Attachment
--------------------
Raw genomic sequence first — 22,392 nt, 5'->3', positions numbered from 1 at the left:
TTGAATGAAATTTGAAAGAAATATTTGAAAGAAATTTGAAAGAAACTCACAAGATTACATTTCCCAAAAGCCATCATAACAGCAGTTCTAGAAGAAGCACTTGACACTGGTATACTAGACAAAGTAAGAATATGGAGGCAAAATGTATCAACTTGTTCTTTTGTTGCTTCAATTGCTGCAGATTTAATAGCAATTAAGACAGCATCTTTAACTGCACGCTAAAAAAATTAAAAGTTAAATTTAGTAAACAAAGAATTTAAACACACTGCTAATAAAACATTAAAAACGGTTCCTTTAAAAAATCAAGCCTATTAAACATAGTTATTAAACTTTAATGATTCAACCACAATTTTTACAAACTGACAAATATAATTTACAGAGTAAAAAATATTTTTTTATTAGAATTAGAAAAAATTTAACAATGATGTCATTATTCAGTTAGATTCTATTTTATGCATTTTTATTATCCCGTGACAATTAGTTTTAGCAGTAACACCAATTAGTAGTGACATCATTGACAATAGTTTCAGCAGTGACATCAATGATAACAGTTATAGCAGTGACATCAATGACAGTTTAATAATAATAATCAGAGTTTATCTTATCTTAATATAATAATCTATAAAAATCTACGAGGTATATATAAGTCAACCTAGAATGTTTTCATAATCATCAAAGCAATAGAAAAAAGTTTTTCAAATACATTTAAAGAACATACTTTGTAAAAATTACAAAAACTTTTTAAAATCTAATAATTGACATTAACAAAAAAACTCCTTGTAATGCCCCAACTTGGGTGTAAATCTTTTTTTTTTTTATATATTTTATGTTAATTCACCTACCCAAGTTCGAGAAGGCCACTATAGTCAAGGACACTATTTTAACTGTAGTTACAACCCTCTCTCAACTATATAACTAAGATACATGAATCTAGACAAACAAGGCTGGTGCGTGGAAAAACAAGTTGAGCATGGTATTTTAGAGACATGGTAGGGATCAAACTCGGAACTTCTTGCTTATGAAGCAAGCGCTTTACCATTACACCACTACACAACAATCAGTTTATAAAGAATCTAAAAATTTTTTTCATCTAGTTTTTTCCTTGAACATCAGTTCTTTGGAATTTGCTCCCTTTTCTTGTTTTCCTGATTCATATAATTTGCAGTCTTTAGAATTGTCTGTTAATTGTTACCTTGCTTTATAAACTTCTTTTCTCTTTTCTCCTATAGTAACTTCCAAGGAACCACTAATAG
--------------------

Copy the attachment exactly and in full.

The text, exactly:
Raw genomic sequence first — 22,392 nt, 5'->3', positions numbered from 1 at the left:
TTGAATGAAATTTGAAAGAAATATTTGAAAGAAATTTGAAAGAAACTCACAAGATTACATTTCCCAAAAGCCATCATAACAGCAGTTCTAGAAGAAGCACTTGACACTGGTATACTAGACAAAGTAAGAATATGGAGGCAAAATGTATCAACTTGTTCTTTTGTTGCTTCAATTGCTGCAGATTTAATAGCAATTAAGACAGCATCTTTAACTGCACGCTAAAAAAATTAAAAGTTAAATTTAGTAAACAAAGAATTTAAACACACTGCTAATAAAACATTAAAAACGGTTCCTTTAAAAAATCAAGCCTATTAAACATAGTTATTAAACTTTAATGATTCAACCACAATTTTTACAAACTGACAAATATAATTTACAGAGTAAAAAATATTTTTTTATTAGAATTAGAAAAAATTTAACAATGATGTCATTATTCAGTTAGATTCTATTTTATGCATTTTTATTATCCCGTGACAATTAGTTTTAGCAGTAACACCAATTAGTAGTGACATCATTGACAATAGTTTCAGCAGTGACATCAATGATAACAGTTATAGCAGTGACATCAATGACAGTTTAATAATAATAATCAGAGTTTATCTTATCTTAATATAATAATCTATAAAAATCTACGAGGTATATATAAGTCAACCTAGAATGTTTTCATAATCATCAAAGCAATAGAAAAAAGTTTTTCAAATACATTTAAAGAACATACTTTGTAAAAATTACAAAAACTTTTTAAAATCTAATAATTGACATTAACAAAAAAACTCCTTGTAATGCCCCAACTTGGGTGTAAATCTTTTTTTTTTTTATATATTTTATGTTAATTCACCTACCCAAGTTCGAGAAGGCCACTATAGTCAAGGACACTATTTTAACTGTAGTTACAACCCTCTCTCAACTATATAACTAAGATACATGAATCTAGACAAACAAGGCTGGTGCGTGGAAAAACAAGTTGAGCATGGTATTTTAGAGACATGGTAGGGATCAAACTCGGAACTTCTTGCTTATGAAGCAAGCGCTTTACCATTACACCACTACACAACAATCAGTTTATAAAGAATCTAAAAATTTTTTTCATCTAGTTTTTTCCTTGAACATCAGTTCTTTGGAATTTGCTCCCTTTTCTTGTTTTCCTGATTCATATAATTTGCAGTCTTTAGAATTGTCTGTTAATTGTTACCTTGCTTTATAAACTTCTTTTCTCTTTTCTCCTATAGTAACTTCCAAGGAACCACTAATAG